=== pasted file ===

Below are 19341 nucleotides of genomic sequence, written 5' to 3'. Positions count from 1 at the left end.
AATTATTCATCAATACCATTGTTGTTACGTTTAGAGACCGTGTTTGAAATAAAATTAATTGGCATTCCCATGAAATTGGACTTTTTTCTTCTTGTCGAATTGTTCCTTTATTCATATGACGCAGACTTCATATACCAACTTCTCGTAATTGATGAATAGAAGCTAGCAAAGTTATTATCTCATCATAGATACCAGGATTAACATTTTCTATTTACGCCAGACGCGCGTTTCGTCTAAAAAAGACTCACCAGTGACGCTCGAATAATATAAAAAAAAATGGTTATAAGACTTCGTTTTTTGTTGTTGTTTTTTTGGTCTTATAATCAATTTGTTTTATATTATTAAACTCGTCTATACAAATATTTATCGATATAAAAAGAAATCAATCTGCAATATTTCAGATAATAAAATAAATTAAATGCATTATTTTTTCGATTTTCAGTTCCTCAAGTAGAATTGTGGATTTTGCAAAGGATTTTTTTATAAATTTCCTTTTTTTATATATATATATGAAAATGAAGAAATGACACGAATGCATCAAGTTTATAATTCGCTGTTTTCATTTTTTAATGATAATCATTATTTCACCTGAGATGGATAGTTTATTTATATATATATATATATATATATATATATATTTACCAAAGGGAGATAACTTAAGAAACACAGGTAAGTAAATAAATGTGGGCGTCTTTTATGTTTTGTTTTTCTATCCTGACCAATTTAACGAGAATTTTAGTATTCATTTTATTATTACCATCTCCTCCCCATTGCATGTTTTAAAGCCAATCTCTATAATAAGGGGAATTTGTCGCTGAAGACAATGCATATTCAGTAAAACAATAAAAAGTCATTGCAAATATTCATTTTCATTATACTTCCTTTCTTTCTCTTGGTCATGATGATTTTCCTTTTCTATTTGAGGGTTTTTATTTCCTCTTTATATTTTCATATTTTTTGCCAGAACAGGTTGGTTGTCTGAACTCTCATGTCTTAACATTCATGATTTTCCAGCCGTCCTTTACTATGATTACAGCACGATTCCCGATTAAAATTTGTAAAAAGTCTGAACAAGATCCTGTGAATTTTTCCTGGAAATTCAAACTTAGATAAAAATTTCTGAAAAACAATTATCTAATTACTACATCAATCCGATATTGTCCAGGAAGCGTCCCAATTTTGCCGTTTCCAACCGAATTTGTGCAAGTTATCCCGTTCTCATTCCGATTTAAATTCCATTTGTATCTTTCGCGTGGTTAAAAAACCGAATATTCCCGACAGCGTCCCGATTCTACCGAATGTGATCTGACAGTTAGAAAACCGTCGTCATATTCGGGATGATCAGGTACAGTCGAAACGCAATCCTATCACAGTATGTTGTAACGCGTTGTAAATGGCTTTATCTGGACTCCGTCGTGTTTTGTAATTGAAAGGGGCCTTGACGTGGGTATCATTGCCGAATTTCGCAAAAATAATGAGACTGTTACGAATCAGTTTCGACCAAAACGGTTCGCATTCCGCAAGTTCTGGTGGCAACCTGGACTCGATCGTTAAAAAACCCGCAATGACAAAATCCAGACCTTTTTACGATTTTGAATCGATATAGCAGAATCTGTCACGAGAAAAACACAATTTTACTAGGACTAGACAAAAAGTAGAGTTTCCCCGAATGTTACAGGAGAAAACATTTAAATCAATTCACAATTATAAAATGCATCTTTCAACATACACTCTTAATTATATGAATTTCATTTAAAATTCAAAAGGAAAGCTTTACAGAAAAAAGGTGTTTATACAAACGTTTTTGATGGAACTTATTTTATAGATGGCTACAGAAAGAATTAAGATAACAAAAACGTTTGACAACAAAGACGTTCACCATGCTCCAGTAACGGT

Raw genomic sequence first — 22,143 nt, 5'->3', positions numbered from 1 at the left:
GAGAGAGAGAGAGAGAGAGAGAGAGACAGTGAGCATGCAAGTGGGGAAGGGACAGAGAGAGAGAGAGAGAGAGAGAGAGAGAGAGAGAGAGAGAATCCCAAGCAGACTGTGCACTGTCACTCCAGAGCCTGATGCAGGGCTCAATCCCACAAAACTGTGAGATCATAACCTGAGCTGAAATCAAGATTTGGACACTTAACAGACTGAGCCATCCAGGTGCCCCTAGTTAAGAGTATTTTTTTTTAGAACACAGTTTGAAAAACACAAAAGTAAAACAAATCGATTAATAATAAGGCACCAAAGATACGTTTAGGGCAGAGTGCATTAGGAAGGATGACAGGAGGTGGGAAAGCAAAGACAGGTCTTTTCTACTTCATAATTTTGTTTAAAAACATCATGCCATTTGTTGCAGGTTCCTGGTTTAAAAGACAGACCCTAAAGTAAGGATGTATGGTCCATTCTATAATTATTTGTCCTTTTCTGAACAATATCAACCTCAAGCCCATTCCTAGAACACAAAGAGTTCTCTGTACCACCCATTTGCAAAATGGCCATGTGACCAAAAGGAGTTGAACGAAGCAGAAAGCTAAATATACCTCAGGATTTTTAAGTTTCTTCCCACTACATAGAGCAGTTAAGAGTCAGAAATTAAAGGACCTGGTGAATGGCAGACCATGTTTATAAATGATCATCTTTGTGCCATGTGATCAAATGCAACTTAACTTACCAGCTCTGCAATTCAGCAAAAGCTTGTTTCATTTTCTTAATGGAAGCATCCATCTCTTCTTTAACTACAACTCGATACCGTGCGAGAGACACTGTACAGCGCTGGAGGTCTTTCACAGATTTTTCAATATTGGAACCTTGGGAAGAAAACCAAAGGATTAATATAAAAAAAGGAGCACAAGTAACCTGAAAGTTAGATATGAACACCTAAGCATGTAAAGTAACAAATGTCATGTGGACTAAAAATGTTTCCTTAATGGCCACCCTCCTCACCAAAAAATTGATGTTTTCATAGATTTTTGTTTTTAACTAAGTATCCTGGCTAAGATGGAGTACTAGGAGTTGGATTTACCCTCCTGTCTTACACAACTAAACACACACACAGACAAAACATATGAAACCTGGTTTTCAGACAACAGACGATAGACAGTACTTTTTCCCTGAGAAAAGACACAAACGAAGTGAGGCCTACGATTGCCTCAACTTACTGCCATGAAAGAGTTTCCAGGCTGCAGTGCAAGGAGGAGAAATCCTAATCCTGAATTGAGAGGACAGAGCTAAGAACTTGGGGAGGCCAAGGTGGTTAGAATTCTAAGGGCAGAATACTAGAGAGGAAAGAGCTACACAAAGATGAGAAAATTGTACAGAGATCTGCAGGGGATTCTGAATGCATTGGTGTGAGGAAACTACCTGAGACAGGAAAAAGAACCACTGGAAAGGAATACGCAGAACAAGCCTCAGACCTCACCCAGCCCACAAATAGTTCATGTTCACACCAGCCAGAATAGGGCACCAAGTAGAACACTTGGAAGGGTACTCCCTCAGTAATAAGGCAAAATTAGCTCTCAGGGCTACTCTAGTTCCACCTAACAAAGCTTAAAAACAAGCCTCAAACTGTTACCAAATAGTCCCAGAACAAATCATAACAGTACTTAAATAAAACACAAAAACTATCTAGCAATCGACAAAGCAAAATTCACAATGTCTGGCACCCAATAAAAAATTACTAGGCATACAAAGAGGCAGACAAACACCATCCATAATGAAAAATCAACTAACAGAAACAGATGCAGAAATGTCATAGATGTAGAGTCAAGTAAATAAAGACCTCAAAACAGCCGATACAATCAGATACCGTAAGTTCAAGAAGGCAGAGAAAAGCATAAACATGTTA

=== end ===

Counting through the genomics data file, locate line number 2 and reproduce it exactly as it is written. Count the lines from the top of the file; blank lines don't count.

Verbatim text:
AATTATTCATCAATACCATTGTTGTTACGTTTAGAGACCGTGTTTGAAATAAAATTAATTGGCATTCCCATGAAATTGGACTTTTTTCTTCTTGTCGAATTGTTCCTTTATTCATATGACGCAGACTTCATATACCAACTTCTCGTAATTGATGAATAGAAGCTAGCAAAGTTATTATCTCATCATAGATACCAGGATTAACATTTTCTATTTACGCCAGACGCGCGTTTCGTCTAAAAAAGACTCACCAGTGACGCTCGAATAATATAAAAAAAAATGGTTATAAGACTTCGTTTTTTGTTGTTGTTTTTTTGGTCTTATAATCAATTTGTTTTATATTATTAAACTCGTCTATACAAATATTTATCGATATAAAAAGAAATCAATCTGCAATATTTCAGATAATAAAATAAATTAAATGCATTATTTTTTCGATTTTCAGTTCCTCAAGTAGAATTGTGGATTTTGCAAAGGATTTTTTTATAAATTTCCTTTTTTTATATATATATATGAAAATGAAGAAATGACACGAATGCATCAAGTTTATAATTCGCTGTTTTCATTTTTTAATGATAATCATTATTTCACCTGAGATGGATAGTTTATTTATATATATATATATATATATATATATATATTTACCAAAGGGAGATAACTTAAGAAACACAGGTAAGTAAATAAATGTGGGCGTCTTTTATGTTTTGTTTTTCTATCCTGACCAATTTAACGAGAATTTTAGTATTCATTTTATTATTACCATCTCCTCCCCATTGCATGTTTTAAAGCCAATCTCTATAATAAGGGGAATTTGTCGCTGAAGACAATGCATATTCAGTAAAACAATAAAAAGTCATTGCAAATATTCATTTTCATTATACTTCCTTTCTTTCTCTTGGTCATGATGATTTTCCTTTTCTATTTGAGGGTTTTTATTTCCTCTTTATATTTTCATATTTTTTGCCAGAACAGGTTGGTTGTCTGAACTCTCATGTCTTAACATTCATGATTTTCCAGCCGTCCTTTACTATGATTACAGCACGATTCCCGATTAAAATTTGTAAAAAGTCTGAACAAGATCCTGTGAATTTTTCCTGGAAATTCAAACTTAGATAAAAATTTCTGAAAAACAATTATCTAATTACTACATCAATCCGATATTGTCCAGGAAGCGTCCCAATTTTGCCGTTTCCAACCGAATTTGTGCAAGTTATCCCGTTCTCATTCCGATTTAAATTCCATTTGTATCTTTCGCGTGGTTAAAAAACCGAATATTCCCGACAGCGTCCCGATTCTACCGAATGTGATCTGACAGTTAGAAAACCGTCGTCATATTCGGGATGATCAGGTACAGTCGAAACGCAATCCTATCACAGTATGTTGTAACGCGTTGTAAATGGCTTTATCTGGACTCCGTCGTGTTTTGTAATTGAAAGGGGCCTTGACGTGGGTATCATTGCCGAATTTCGCAAAAATAATGAGACTGTTACGAATCAGTTTCGACCAAAACGGTTCGCATTCCGCAAGTTCTGGTGGCAACCTGGACTCGATCGTTAAAAAACCCGCAATGACAAAATCCAGACCTTTTTACGATTTTGAATCGATATAGCAGAATCTGTCACGAGAAAAACACAATTTTACTAGGACTAGACAAAAAGTAGAGTTTCCCCGAATGTTACAGGAGAAAACATTTAAATCAATTCACAATTATAAAATGCATCTTTCAACATACACTCTTAATTATATGAATTTCATTTAAAATTCAAAAGGAAAGCTTTACAGAAAAAAGGTGTTTATACAAACGTTTTTGATGGAACTTATTTTATAGATGGCTACAGAAAGAATTAAGATAACAAAAACGTTTGACAACAAAGACGTTCACCATGCTCCAGTAACGGT